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Protest that contracting agency improperly awarded duplicate contracts to two bidders under solicitation contemplating one award is denied where. Although a vendor other than the protester was listed inadvertently in the agency's automated records as the awardee. The agency states that only one award (to the protester) was made. Protester's arguments concerning performance of contract involves contract administration and is not for consideration by the General Accounting Office. 4 C.F.R. NIH's action was merely part of a plan to later terminate the contract. NIH reports that the requisition initiating the procurement action was maintained as an electronic record in the computerized contract system at NIH.

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B-238214.2, Apr 5, 1990, 90-1 CPD 369

PROCUREMENT - Competitive Negotiation - Contract awards - Propriety DIGEST: 1. Protest that contracting agency improperly awarded duplicate contracts to two bidders under solicitation contemplating one award is denied where, although a vendor other than the protester was listed inadvertently in the agency's automated records as the awardee, the agency states that only one award (to the protester) was made, and the protester fails to present sufficient evidence to substantiate its claim of improper agency action. PROCUREMENT - Contract Management - Contract performance - GAO review 2. Protester's arguments concerning performance of contract involves contract administration and is not for consideration by the General Accounting Office. 4 C.F.R. Sec. 21.3(m) (1989).

The Microscope Company, Inc.:

The Microscope Company, Inc., protests the alleged award of duplicate contracts to two bidders under invitation for bids (IFB) No. 263-89-B-(49) -0333, issued by the National Institutes of Health (NIH) for an operating room microscopic system. Microscope claims that while NIH awarded a contract to it as the low bidder, NIH's action was merely part of a plan to later terminate the contract, and allow the alleged second awardee, Baltimore Instruments, to fulfill the contract requirements.

We dismiss the protest in part and deny it in part.

NIH reports that the requisition initiating the procurement action was maintained as an electronic record in the computerized contract system at NIH. The requisition in part contained funding information as well as the name of a suggested source, Baltimore Instruments. According to the agency, NIH personnel failed to update the agency's computerized record after the award was made to Microscope, by entering the firm's name into the tracking system. NIH personnel first noticed that a problem existed in the records upon receipt of Microscope's invoice of November 13, 1989. They failed to recognize the nature of the error, however, because the tracking system listed Baltimore Instruments, the suggested source, as the contractor "by default"; according to NIH, this occurred because the name of Microscope, the actual awardee, had not been entered into the system. As a result, NIH returned the invoice to the protester, noting that the "payee" on the invoice (Microscope) was "different from the payee on the order" (Baltimore Instruments). Microscope's protest to our Office followed.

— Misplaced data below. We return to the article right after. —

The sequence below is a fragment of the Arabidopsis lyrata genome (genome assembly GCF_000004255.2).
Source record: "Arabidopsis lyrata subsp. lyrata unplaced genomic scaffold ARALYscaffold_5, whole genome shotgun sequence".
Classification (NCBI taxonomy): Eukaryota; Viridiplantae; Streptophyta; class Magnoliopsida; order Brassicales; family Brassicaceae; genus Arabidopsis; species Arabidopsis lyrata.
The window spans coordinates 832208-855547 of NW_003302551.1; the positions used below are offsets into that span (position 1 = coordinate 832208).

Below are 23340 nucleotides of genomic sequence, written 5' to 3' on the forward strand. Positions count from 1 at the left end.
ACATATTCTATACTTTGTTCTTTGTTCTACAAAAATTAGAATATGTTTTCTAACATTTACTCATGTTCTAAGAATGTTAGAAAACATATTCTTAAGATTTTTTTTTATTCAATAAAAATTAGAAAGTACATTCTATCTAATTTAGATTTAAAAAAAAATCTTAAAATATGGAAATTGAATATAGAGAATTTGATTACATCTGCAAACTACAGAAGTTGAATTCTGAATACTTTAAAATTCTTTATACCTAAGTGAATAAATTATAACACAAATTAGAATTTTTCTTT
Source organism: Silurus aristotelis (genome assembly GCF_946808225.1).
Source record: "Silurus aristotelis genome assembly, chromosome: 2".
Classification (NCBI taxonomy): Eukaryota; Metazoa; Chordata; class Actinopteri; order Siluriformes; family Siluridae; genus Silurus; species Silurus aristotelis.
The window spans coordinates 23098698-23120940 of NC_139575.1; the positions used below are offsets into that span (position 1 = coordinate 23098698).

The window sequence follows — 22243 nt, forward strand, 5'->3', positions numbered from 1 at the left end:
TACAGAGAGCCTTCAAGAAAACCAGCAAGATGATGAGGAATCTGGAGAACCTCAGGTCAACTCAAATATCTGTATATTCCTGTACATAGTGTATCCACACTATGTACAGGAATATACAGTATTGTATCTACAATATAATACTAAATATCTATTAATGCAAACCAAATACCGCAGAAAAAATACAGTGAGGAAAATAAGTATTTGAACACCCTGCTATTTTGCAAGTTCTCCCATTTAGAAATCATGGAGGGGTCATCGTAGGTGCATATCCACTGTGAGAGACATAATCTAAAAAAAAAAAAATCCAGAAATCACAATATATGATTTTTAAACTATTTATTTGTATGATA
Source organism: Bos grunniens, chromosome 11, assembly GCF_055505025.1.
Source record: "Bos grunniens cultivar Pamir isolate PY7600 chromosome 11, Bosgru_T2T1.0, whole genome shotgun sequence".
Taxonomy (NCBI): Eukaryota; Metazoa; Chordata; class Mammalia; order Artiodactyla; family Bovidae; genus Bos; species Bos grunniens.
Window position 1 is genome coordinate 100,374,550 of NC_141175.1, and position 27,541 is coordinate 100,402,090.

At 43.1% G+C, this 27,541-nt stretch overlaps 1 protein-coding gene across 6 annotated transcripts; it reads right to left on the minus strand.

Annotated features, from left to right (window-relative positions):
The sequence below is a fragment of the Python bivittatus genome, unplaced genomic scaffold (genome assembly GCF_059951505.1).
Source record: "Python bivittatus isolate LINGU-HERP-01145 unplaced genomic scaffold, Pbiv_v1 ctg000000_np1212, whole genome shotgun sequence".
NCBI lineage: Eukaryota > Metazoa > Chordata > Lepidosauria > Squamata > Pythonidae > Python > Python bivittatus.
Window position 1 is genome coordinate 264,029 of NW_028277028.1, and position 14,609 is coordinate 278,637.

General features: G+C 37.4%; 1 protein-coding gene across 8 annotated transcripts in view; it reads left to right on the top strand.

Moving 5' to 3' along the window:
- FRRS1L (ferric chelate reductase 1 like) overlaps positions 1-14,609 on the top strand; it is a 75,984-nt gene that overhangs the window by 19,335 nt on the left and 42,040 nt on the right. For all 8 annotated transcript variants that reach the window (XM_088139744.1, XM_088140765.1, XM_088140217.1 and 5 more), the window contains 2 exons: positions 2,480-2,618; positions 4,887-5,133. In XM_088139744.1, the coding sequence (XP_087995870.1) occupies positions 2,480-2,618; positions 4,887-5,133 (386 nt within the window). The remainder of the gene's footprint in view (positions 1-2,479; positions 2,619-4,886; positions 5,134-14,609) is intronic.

To the extent that Microscope argues that the agency improperly awarded a second contract under the solicitation to Baltimore Instruments and postponed acceptance of Microscope's product as a pretext to have Baltimore Instruments fulfill the requirements, Microscope is inferring that NIH acted in bad faith, based on the fact that Baltimore Instruments' name appears in the tracking system and because of the returned invoice. To show bad faith, a protester must submit convincing evidence that the contracting agency directed its actions with the specific and malicious intent to injure the protester. See Thermal Reduction Co., B-236724, Dec. 7, 1989, 89-2 CPD Para. 527. The protester has made no such showing here.

The parties agree that an award was made to Microscope; there is sufficient evidence in the record to show that a second award was made to Baltimore Instruments. Even though Baltimore Instruments' name remained in the tracking system after the contract was awarded to Microscope, this, by itself, does not show that a second award was made to that firm, since the information in the tracking system is merely administrative in nature, serving as an automated checklist for particular procurements. This aspect of the protest is, therefore, denied.

Microscope's claim that the agency has improperly postponed acceptance of its product as a pretext for terminating Microscope's contract, so that Baltimore Instruments can fulfill the contract's requirement, in essence concerns a matter of contract administration and, therefore, is not for consideration under our Bid Protest Regulations. 4 C.F.R. Sec. 21.3(m)(1) (1989). In any event, there is no indication that the agency's decision not to accept Microscope's product to date is due to any improper motive on NIH's part. Rather, the record shows that NIH identified various features of Microscope's product which did not comply with the salient characteristics in the IFB and has refused to accept the product unless Microscope cures the noted deficiencies. This aspect of the protest is dismissed as involving contract administration.

The protest is dismissed in part and denied in part.

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